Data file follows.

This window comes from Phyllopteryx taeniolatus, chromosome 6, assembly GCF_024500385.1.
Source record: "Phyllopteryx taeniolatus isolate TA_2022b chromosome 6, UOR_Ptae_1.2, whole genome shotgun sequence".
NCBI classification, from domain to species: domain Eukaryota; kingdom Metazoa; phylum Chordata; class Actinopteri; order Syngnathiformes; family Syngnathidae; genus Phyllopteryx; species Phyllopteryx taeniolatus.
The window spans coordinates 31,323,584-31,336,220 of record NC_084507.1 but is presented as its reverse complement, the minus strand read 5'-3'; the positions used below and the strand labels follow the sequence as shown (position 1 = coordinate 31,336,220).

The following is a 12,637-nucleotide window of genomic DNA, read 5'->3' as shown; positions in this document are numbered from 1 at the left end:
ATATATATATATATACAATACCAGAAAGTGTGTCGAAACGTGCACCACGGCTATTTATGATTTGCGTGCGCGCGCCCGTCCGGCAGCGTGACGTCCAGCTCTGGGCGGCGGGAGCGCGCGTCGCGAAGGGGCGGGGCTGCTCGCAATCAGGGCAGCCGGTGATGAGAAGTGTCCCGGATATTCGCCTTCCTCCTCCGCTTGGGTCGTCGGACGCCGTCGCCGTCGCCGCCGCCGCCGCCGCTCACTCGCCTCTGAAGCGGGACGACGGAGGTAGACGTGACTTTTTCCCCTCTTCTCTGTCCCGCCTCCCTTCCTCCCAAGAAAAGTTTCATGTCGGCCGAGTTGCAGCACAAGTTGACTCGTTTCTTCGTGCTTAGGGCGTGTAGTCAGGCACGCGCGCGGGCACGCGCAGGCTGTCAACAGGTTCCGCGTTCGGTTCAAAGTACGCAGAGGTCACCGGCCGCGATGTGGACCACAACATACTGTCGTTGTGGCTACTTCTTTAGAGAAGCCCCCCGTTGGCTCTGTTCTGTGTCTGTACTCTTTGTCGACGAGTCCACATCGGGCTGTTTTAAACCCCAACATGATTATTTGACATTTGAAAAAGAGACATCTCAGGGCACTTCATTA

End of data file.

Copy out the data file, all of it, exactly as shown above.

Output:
This window comes from Phyllopteryx taeniolatus, chromosome 6, assembly GCF_024500385.1.
Source record: "Phyllopteryx taeniolatus isolate TA_2022b chromosome 6, UOR_Ptae_1.2, whole genome shotgun sequence".
NCBI classification, from domain to species: domain Eukaryota; kingdom Metazoa; phylum Chordata; class Actinopteri; order Syngnathiformes; family Syngnathidae; genus Phyllopteryx; species Phyllopteryx taeniolatus.
The window spans coordinates 31,323,584-31,336,220 of record NC_084507.1 but is presented as its reverse complement, the minus strand read 5'-3'; the positions used below and the strand labels follow the sequence as shown (position 1 = coordinate 31,336,220).

The following is a 12,637-nucleotide window of genomic DNA, read 5'->3' as shown; positions in this document are numbered from 1 at the left end:
ATATATATATATATACAATACCAGAAAGTGTGTCGAAACGTGCACCACGGCTATTTATGATTTGCGTGCGCGCGCCCGTCCGGCAGCGTGACGTCCAGCTCTGGGCGGCGGGAGCGCGCGTCGCGAAGGGGCGGGGCTGCTCGCAATCAGGGCAGCCGGTGATGAGAAGTGTCCCGGATATTCGCCTTCCTCCTCCGCTTGGGTCGTCGGACGCCGTCGCCGTCGCCGCCGCCGCCGCCGCTCACTCGCCTCTGAAGCGGGACGACGGAGGTAGACGTGACTTTTTCCCCTCTTCTCTGTCCCGCCTCCCTTCCTCCCAAGAAAAGTTTCATGTCGGCCGAGTTGCAGCACAAGTTGACTCGTTTCTTCGTGCTTAGGGCGTGTAGTCAGGCACGCGCGCGGGCACGCGCAGGCTGTCAACAGGTTCCGCGTTCGGTTCAAAGTACGCAGAGGTCACCGGCCGCGATGTGGACCACAACATACTGTCGTTGTGGCTACTTCTTTAGAGAAGCCCCCCGTTGGCTCTGTTCTGTGTCTGTACTCTTTGTCGACGAGTCCACATCGGGCTGTTTTAAACCCCAACATGATTATTTGACATTTGAAAAAGAGACATCTCAGGGCACTTCATTA